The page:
Timing is everything.
Such is the lesson learned upon listening to Tomboy, the fourth studio album by Noah Lennox, one-third of the indie pop group Animal Collective. Four years ago, Lennox created Person Pitch, a collection of borderline chants that melded Brian Wilson-era sonics and vocals with looped instrumentation and samples, turning Pitchfork on its ear and pretty much creating its own (much aped) musical genre. Then, in 2009, he went back into the studio with Animal Collective. When the band emerged, it had the unquestioned album of the year and perhaps one of the best of the first decade of the 21st Century, a piece of work called Merriweather Post Pavillion. Listen to songs like "My Girls," "Also Frightened," and "Brother Sport," and you will hear sounds that seem utterly foreign yet strangely familiar. In other words, the group combined their singular sonic perspective with elements of pop and songcraft to create something utterly phenomenal.
Now here comes Tomboy. Way more dependent on electronic instrumentation than its author's predecessor (not necessarily a bad thing), maybe the piece would have been groundbreaking if released in 2007. However, coming upon the heels of MPP, it seems a bit small and, in the end, a tad bit disappointing.
There certainly are high points. The title track is a surging monster, driven by a magnetic synth line and Lennox's patented, hypnotic chant-like vocals. "Last Night at the Jetty" is also a treat thanks to playful percussion, a squiggly guitar line, and an attention-grabbing chorus. The labirynthine "Afterburner" is also an album highlight, but I will single out "Scheherezade" for extra props for two reasons: 1) its odd minimalist structure, creating an eerie, chilled out, yet arresting, vibe and 2) because typing its name will serve as a beneficial spelling lesson.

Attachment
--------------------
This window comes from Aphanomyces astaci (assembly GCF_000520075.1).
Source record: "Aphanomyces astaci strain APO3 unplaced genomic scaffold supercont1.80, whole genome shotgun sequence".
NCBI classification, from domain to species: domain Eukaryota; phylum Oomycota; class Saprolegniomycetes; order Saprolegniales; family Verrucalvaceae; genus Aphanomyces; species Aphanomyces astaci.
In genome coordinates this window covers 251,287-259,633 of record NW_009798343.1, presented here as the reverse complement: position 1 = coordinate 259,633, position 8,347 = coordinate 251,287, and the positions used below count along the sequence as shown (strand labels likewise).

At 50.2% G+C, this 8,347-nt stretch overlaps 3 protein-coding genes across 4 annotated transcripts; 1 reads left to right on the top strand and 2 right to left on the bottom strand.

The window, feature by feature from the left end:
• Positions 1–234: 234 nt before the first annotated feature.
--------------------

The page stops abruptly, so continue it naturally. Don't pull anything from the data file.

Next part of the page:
Still, there are parts of the album that just feel "samey." It's true that Lennox's particular mien depends on the acceptance of repetitive rhythms, but songs like "Friendship Bracelet" (ughh to the title unless it is a joke on the title of Mariah Carey's next album) and "Alsatian Darn" don't really lend themselves to repeated listening. The album closer "Benefica" does the album no favors as it is the biggest lowlight and closes the piece on a blah note, and the song "Drone?" Well, at least it is truth in advertising.
After helping to create one of the musical landmarks of the last ten years, Noah Lennox deserved to make the album he wanted to create as the solo Panda Bear. He has gotten it out of his system, and unfortunately it is a bit of a mixed bag, with really lofty highs and lows that might make you hit the "Skip" button. Feel free to check out the best stuff, and hope for new Animal Collective swiftly upon the proverbial hour.